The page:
Revising Jobs Numbers Hurts Market Confidence: Sullivan
Here we go again. Another big piece of economic data being revised in a big way.
The January jobs report caused nary a ripple in the market when it came in near expectations. But both December and November data were revised much higher. The combined revisions to those two months added 127,000 more jobs than were originally reported. (Read More: Economy Adds 157,000 Jobs; Rate Up to 7.9%.)
Good news, right? Maybe.
We want—and need—more jobs. But we also want—and need—to have confidence in government data when it is released. Big swings in official data down the road can crush that initial confidence.
Let's be clear: This is no conspiracy theory controversy. I am in no way suggesting there is any "funny" data here. Rather it is simply incomplete and perhaps not ripe for consumption at the time of picking.
Market participants acknowledge this is an issue and has been for some time.
Two economists I spoke with on Friday about the revisions in the jobs data offered essentially the same advice: Take the original (January) jobs numbers with a very large grain of salt. They remind us that the monthly employment data merely comes from two Bureau of Labor Statistics surveys. Both of these rely on the agency being able to reach the surveyed individuals and employers about their job status. Thus, the more time the government has to collect information the better the data tends to be.
(Read More: Main Street Remains Pessimistic, Sees Little 2013 Hiring.)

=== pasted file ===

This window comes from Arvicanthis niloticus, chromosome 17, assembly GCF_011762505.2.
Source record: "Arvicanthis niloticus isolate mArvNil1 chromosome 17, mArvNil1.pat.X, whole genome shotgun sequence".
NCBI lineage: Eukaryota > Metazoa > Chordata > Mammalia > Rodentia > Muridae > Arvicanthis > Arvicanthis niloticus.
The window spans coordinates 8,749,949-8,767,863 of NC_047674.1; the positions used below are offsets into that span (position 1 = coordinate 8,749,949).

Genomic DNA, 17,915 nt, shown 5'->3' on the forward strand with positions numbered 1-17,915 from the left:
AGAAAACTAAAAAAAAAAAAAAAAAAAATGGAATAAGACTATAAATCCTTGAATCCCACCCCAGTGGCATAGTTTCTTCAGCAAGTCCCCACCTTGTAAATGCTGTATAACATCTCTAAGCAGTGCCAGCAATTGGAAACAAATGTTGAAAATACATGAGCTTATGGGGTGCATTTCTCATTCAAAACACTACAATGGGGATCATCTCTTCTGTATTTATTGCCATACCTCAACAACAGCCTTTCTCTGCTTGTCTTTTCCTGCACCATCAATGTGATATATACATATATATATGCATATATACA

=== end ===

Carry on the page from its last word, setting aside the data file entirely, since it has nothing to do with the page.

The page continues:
One economist I spoke with went so far as to say these revisions increasingly render the first look at the jobs report "basically worthless."
This kind of thinking is dangerous to market confidence. We need to believe that the data we see each month or quarter is the most accurate it can be at the time of release. The constant changing of important numbers reduces our ability to understand how the U.S. economy is performing at a given time.
Put bluntly, we simply can't have leading economists and investors blowing off key data when it comes out.
I offer two possible solutions:
Either delay big data points, like the payroll and GDP reports, for an additional month or quarter to enable more time to collect data, or only release the data once it is ready.
Yes, the second option would force the government to end its regular calendar of releases for these reports, but alternatives aren't hard to envision. For example, the Bureau of Labor Statistics could give the market a heads up as to when the jobs data will come out (i.e. "we will release the jobs report next Wednesday at 8:30am"). At least a week or two heads up would be needed, but that also provides even more additional time to fine-tune the surveys.
Though these changes may make it more difficult to plan around the data (on the TV side, too!), it seems a small price to pay for making sure we have the most confidence we can in the data as it's released the first time.
Of course, we could always just have the states—who have more complete and accurate jobs data than the BLS—better communicate with the federal government. But let's not get crazy. This is the government we're talking about, after all. Baby steps.
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—By CNBC's Brian Sullivan; Follow him on Twitter: @SullyCNBC